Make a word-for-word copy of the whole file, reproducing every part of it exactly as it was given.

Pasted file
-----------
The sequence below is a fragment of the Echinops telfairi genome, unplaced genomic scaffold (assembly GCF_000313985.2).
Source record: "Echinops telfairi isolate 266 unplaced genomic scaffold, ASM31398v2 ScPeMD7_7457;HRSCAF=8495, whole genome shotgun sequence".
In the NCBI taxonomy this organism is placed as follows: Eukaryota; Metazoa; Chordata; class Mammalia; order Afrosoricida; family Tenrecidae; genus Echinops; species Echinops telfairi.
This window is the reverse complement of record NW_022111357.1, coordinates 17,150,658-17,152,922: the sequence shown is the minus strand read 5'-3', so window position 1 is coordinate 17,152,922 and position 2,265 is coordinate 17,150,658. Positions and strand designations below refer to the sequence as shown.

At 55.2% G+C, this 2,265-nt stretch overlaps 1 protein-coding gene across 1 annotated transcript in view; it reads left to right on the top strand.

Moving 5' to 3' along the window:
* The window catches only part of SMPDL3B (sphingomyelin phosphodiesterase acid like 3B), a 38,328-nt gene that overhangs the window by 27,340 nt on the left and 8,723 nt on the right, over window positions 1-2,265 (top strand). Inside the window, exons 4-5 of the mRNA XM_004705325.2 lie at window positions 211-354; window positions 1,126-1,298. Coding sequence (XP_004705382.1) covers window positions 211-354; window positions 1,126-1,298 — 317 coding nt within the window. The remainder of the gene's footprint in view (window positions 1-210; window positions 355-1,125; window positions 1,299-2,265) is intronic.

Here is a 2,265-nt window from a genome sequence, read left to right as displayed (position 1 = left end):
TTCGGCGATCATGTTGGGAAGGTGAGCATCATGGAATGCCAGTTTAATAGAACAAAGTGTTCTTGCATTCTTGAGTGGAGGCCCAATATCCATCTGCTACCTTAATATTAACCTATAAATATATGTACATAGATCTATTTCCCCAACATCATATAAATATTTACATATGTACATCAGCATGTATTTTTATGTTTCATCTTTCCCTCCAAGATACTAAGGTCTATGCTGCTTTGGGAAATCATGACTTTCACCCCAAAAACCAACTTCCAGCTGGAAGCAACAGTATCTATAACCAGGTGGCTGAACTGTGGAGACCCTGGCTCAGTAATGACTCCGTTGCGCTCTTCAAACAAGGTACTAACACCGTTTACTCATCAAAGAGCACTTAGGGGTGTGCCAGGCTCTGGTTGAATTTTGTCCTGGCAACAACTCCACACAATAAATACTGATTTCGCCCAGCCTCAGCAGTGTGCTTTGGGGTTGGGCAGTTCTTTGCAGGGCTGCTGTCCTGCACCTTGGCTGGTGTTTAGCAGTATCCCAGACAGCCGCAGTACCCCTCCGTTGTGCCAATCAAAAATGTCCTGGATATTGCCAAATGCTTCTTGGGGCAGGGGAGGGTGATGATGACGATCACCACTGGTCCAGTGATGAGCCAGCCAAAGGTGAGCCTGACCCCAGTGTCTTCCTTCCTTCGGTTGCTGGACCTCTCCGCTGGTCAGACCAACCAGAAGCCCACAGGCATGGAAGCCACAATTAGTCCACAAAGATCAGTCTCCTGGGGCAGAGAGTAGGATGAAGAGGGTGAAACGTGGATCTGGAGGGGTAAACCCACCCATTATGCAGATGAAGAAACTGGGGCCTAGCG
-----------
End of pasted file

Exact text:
The sequence below is a fragment of the Echinops telfairi genome, unplaced genomic scaffold (assembly GCF_000313985.2).
Source record: "Echinops telfairi isolate 266 unplaced genomic scaffold, ASM31398v2 ScPeMD7_7457;HRSCAF=8495, whole genome shotgun sequence".
In the NCBI taxonomy this organism is placed as follows: Eukaryota; Metazoa; Chordata; class Mammalia; order Afrosoricida; family Tenrecidae; genus Echinops; species Echinops telfairi.
This window is the reverse complement of record NW_022111357.1, coordinates 17,150,658-17,152,922: the sequence shown is the minus strand read 5'-3', so window position 1 is coordinate 17,152,922 and position 2,265 is coordinate 17,150,658. Positions and strand designations below refer to the sequence as shown.

At 55.2% G+C, this 2,265-nt stretch overlaps 1 protein-coding gene across 1 annotated transcript in view; it reads left to right on the top strand.

Moving 5' to 3' along the window:
* The window catches only part of SMPDL3B (sphingomyelin phosphodiesterase acid like 3B), a 38,328-nt gene that overhangs the window by 27,340 nt on the left and 8,723 nt on the right, over window positions 1-2,265 (top strand). Inside the window, exons 4-5 of the mRNA XM_004705325.2 lie at window positions 211-354; window positions 1,126-1,298. Coding sequence (XP_004705382.1) covers window positions 211-354; window positions 1,126-1,298 — 317 coding nt within the window. The remainder of the gene's footprint in view (window positions 1-210; window positions 355-1,125; window positions 1,299-2,265) is intronic.

Here is a 2,265-nt window from a genome sequence, read left to right as displayed (position 1 = left end):
TTCGGCGATCATGTTGGGAAGGTGAGCATCATGGAATGCCAGTTTAATAGAACAAAGTGTTCTTGCATTCTTGAGTGGAGGCCCAATATCCATCTGCTACCTTAATATTAACCTATAAATATATGTACATAGATCTATTTCCCCAACATCATATAAATATTTACATATGTACATCAGCATGTATTTTTATGTTTCATCTTTCCCTCCAAGATACTAAGGTCTATGCTGCTTTGGGAAATCATGACTTTCACCCCAAAAACCAACTTCCAGCTGGAAGCAACAGTATCTATAACCAGGTGGCTGAACTGTGGAGACCCTGGCTCAGTAATGACTCCGTTGCGCTCTTCAAACAAGGTACTAACACCGTTTACTCATCAAAGAGCACTTAGGGGTGTGCCAGGCTCTGGTTGAATTTTGTCCTGGCAACAACTCCACACAATAAATACTGATTTCGCCCAGCCTCAGCAGTGTGCTTTGGGGTTGGGCAGTTCTTTGCAGGGCTGCTGTCCTGCACCTTGGCTGGTGTTTAGCAGTATCCCAGACAGCCGCAGTACCCCTCCGTTGTGCCAATCAAAAATGTCCTGGATATTGCCAAATGCTTCTTGGGGCAGGGGAGGGTGATGATGACGATCACCACTGGTCCAGTGATGAGCCAGCCAAAGGTGAGCCTGACCCCAGTGTCTTCCTTCCTTCGGTTGCTGGACCTCTCCGCTGGTCAGACCAACCAGAAGCCCACAGGCATGGAAGCCACAATTAGTCCACAAAGATCAGTCTCCTGGGGCAGAGAGTAGGATGAAGAGGGTGAAACGTGGATCTGGAGGGGTAAACCCACCCATTATGCAGATGAAGAAACTGGGGCCTAGCG